The closely related compound cyclohexanedimethanol (CAS 105-08-8) exhibits low toxicity (3.5 g/kg) when fed orally to rats.
Cyclohexanemethanol (or cyclohexylmethanol, CHM, CAS 100-49-2), another closely related compound, which differs only in lacking a methyl substituent, has been found as a naturally occurring fusel alcohol in mango wine at concentrations of 1.45 mg/l, in which it is considered an aroma constituent. LASSO analysis predicts low to no activity on 40 receptors, similarly to MCHM.
CHM with a methylethyl (or isopropyl) substituent group at the same position as the methyl group in 4-methylcyclohexanemethanol (cis-4-(1-methylethyl) cyclohexane methanol, CAS 13828-37-0) is regarded as a flavoring and fragrance agent, sometimes listed under the synonym p-menthan-7-ol, and was the subject of a review article on its toxicological and dermatological properties in 2008. Among other findings, Bhatia et al. reported a 14-day oral toxicity study in rats with doses of 10.0 g/kg by gavage with no deaths or toxic effects observed, nor any abnormalities on necropsy. Dermal application of "neat" (pure, undiluted) cis-p-menthan-7-ol at 2 g/kg bodyweight produced toxic effects in rats and rabbits.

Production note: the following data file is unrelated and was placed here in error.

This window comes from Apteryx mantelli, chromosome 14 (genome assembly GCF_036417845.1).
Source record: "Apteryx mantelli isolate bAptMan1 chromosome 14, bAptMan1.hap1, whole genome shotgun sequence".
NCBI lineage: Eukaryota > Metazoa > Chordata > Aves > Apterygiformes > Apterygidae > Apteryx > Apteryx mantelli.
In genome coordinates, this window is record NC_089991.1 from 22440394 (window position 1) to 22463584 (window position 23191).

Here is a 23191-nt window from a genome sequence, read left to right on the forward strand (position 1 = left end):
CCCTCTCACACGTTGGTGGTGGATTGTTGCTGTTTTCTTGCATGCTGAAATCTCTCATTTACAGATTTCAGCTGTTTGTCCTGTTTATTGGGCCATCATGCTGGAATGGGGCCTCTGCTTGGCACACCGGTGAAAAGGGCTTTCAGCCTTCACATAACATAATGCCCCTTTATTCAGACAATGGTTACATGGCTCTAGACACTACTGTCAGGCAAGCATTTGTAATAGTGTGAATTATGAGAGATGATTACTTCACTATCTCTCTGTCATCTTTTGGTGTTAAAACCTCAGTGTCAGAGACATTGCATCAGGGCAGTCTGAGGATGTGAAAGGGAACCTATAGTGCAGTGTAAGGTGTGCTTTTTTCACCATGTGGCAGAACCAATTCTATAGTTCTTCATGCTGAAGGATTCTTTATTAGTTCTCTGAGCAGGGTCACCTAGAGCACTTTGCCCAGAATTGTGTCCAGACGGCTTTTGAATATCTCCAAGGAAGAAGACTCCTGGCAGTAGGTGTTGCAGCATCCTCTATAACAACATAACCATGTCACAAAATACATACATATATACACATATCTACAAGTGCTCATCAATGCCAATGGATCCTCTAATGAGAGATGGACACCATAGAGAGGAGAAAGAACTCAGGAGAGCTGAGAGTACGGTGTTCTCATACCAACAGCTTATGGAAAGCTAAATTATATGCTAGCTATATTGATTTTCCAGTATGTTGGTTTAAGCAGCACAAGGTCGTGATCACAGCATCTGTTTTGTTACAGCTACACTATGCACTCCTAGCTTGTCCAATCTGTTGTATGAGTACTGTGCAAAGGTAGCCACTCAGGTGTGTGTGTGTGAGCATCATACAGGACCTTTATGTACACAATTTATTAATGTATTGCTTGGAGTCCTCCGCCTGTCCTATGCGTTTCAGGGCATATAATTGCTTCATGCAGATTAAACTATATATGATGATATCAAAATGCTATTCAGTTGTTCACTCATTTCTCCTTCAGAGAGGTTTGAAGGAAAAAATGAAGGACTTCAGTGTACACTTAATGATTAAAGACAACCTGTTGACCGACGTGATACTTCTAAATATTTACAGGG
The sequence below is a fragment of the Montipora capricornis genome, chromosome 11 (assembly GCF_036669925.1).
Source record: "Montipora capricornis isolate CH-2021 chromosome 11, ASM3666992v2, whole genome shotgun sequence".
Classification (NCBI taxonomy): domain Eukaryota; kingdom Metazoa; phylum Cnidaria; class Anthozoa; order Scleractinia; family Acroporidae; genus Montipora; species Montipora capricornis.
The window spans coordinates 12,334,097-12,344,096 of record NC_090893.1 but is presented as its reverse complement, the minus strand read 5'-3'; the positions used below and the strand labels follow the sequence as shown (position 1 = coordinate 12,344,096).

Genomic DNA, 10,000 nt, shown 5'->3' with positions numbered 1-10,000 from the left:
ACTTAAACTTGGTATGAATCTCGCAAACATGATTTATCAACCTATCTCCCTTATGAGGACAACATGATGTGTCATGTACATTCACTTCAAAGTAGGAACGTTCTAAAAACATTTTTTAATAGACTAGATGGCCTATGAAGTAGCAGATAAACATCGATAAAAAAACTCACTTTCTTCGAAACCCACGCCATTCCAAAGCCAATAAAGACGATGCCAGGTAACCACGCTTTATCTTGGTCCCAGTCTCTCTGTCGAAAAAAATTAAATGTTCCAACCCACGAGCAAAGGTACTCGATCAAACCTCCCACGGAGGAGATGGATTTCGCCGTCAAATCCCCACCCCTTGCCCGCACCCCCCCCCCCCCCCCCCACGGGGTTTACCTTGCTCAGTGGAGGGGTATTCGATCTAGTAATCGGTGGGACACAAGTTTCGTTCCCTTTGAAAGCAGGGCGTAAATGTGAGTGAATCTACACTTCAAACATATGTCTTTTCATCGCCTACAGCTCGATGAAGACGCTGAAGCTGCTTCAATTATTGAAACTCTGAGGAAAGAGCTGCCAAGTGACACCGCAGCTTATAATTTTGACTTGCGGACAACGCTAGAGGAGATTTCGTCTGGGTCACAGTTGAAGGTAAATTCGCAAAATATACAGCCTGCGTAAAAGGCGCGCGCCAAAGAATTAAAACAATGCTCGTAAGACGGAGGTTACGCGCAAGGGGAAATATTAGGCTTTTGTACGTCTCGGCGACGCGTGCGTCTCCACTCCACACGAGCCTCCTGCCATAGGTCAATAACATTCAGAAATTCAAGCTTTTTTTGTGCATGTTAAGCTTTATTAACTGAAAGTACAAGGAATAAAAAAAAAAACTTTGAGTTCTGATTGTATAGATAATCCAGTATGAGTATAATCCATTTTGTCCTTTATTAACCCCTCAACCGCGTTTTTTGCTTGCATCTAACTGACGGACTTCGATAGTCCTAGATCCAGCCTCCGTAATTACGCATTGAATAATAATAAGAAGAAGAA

Various patch tests of cis-p-menthan-7-ol on human volunteers with concentrations of 10%, 15%, and 20% produced irritation in one instance, and a "questionable" reaction in another. These both occurred out of a group of 102 volunteers with a 15% concentration in diethyl phthalate and ethanol. However, a longer-term (six-week) repetition of that test as a sensitization study failed to produce any reactions.
A WHO study concluded that p-menthan-7-ol was of "no safety concern" for human consumption at high levels of 2.5 μg/kg of bodyweight and for typical levels in Japan of 0.03 μg/day.
Another CHM derivative, 2,4-dimethylcyclohexanemethanol (CAS 68480-15-9, also dihydrofloralol or floral methanol), which has two methyl substituents instead of one, is frequently marketed as a fragrance or flavor additive. One web site, Fantastic Flavours provides a list of recognized flavor additives for Japan, which includes 2,4-dimethylcyclohexanemethanol by virtue of being in the group of aliphatic higher alcohols.
On 9 January 2014, approximately 10,000 US gal (38,000 L) of impure MCHM leaked from a storage tank near the banks of the Elk River near Charleston, West Virginia (U.S.), from where an undetermined amount entered the river and was taken into the local water system (1,272 gallons were reported recovered). State and federal agencies declared a state of emergency and ordered over 300,000 residents in nine counties—one sixth of West Virginia's population—not to drink or use tap water for any purpose other than flushing toilets. The external affairs manager of West Virginia American Water said that the spill originated with Freedom Industries, a Charleston company.